Chateau Quéribus is one of the Cathar castles that fell to the King of France/Rome Pope during the early 13th Century Albigensian Crusade. After what is now south France was rolled up into French territories, Louis IX (the “saint”) ordered the fortress and many other former cathar castles manned to guard his new border against Spain. In those days, the French-Spanish border ran not far south of the Aude Valley.

Sixty-some cathars manned the fortress during its final days during the crusade. Louis reduced that number to about 20. By the 16th Century, seven lucky souls were exiled to wind, sun, and drought in order to guard the castle.

On clear days, you can see the Mediterranean from the castle walls.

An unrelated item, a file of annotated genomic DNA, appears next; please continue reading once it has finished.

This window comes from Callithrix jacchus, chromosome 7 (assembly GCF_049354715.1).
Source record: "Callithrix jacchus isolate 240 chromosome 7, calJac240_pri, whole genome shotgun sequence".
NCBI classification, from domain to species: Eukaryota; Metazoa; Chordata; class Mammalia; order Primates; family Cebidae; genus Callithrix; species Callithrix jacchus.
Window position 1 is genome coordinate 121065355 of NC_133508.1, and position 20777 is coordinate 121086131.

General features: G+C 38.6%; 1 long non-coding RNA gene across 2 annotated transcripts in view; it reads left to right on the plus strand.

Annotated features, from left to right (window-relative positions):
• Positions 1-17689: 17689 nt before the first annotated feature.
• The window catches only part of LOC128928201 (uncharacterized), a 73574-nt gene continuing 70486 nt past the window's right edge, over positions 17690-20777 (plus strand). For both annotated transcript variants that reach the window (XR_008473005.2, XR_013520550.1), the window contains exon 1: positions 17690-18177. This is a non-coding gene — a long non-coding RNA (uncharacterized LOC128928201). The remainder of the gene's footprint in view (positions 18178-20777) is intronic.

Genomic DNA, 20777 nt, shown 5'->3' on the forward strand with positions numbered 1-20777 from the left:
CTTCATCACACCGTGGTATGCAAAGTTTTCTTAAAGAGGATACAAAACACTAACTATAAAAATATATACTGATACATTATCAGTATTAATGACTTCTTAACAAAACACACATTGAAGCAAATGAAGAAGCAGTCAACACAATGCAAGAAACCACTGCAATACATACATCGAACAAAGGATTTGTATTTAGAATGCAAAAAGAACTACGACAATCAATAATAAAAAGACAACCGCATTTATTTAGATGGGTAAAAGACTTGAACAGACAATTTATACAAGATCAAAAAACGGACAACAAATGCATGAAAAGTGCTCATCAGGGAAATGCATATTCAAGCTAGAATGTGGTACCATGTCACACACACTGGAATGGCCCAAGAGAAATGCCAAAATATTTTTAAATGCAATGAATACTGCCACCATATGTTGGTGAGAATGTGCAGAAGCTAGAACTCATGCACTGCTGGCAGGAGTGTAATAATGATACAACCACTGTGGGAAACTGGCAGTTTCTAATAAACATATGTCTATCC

Chateau Queribus from across the Aude Valley (Forca real)

Chateau Queribus, seen from across the Aude Valley, sits on the pimple-like promontory of the ridge.

Chateau Queribus from Cucugnan

Here's a view the chateau from the other side of the ridge.

Queribus looks down on mountaintops across the Aude Valley

Queribus looks down on mountaintops across the Aude Valley. Scott, who has late-onset vertiginophobia, hated the drive up from the town of Maury, seen at the valley bottom in this photo. We're not sure what the Michelin-map abbreviation Grau stands for, but guess something like "KEEP AWAY FROM THE OUTSIDE EDGE OF THE ROAD!"

Defenders of Cathar Queribus would have seen the enemy coming from miles away

1 Comment

  1. If vertiginophobia means “where the hell are the guard rails” I guess I have it.

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